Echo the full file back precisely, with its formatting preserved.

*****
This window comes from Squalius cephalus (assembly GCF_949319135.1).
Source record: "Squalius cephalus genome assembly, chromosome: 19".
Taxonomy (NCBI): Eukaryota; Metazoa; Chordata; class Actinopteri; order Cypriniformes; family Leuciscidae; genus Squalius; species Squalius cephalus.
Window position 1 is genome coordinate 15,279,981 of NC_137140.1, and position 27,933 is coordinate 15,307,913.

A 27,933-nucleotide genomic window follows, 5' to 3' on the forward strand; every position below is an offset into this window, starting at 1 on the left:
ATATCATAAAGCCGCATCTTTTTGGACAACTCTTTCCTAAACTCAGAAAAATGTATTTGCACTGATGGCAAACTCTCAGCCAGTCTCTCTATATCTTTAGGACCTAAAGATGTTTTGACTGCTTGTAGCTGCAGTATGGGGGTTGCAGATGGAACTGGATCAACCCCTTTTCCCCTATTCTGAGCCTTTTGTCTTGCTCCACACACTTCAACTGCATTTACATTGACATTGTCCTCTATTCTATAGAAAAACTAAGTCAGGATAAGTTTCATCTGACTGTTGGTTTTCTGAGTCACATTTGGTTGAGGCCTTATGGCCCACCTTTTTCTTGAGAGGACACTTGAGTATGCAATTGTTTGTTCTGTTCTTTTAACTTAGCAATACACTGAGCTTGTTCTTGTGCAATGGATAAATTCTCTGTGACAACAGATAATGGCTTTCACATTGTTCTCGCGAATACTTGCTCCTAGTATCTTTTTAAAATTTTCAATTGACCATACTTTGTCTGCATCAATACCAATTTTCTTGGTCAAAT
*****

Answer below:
This window comes from Squalius cephalus (assembly GCF_949319135.1).
Source record: "Squalius cephalus genome assembly, chromosome: 19".
Taxonomy (NCBI): Eukaryota; Metazoa; Chordata; class Actinopteri; order Cypriniformes; family Leuciscidae; genus Squalius; species Squalius cephalus.
Window position 1 is genome coordinate 15,279,981 of NC_137140.1, and position 27,933 is coordinate 15,307,913.

A 27,933-nucleotide genomic window follows, 5' to 3' on the forward strand; every position below is an offset into this window, starting at 1 on the left:
ATATCATAAAGCCGCATCTTTTTGGACAACTCTTTCCTAAACTCAGAAAAATGTATTTGCACTGATGGCAAACTCTCAGCCAGTCTCTCTATATCTTTAGGACCTAAAGATGTTTTGACTGCTTGTAGCTGCAGTATGGGGGTTGCAGATGGAACTGGATCAACCCCTTTTCCCCTATTCTGAGCCTTTTGTCTTGCTCCACACACTTCAACTGCATTTACATTGACATTGTCCTCTATTCTATAGAAAAACTAAGTCAGGATAAGTTTCATCTGACTGTTGGTTTTCTGAGTCACATTTGGTTGAGGCCTTATGGCCCACCTTTTTCTTGAGAGGACACTTGAGTATGCAATTGTTTGTTCTGTTCTTTTAACTTAGCAATACACTGAGCTTGTTCTTGTGCAATGGATAAATTCTCTGTGACAACAGATAATGGCTTTCACATTGTTCTCGCGAATACTTGCTCCTAGTATCTTTTTAAAATTTTCAATTGACCATACTTTGTCTGCATCAATACCAATTTTCTTGGTCAAAT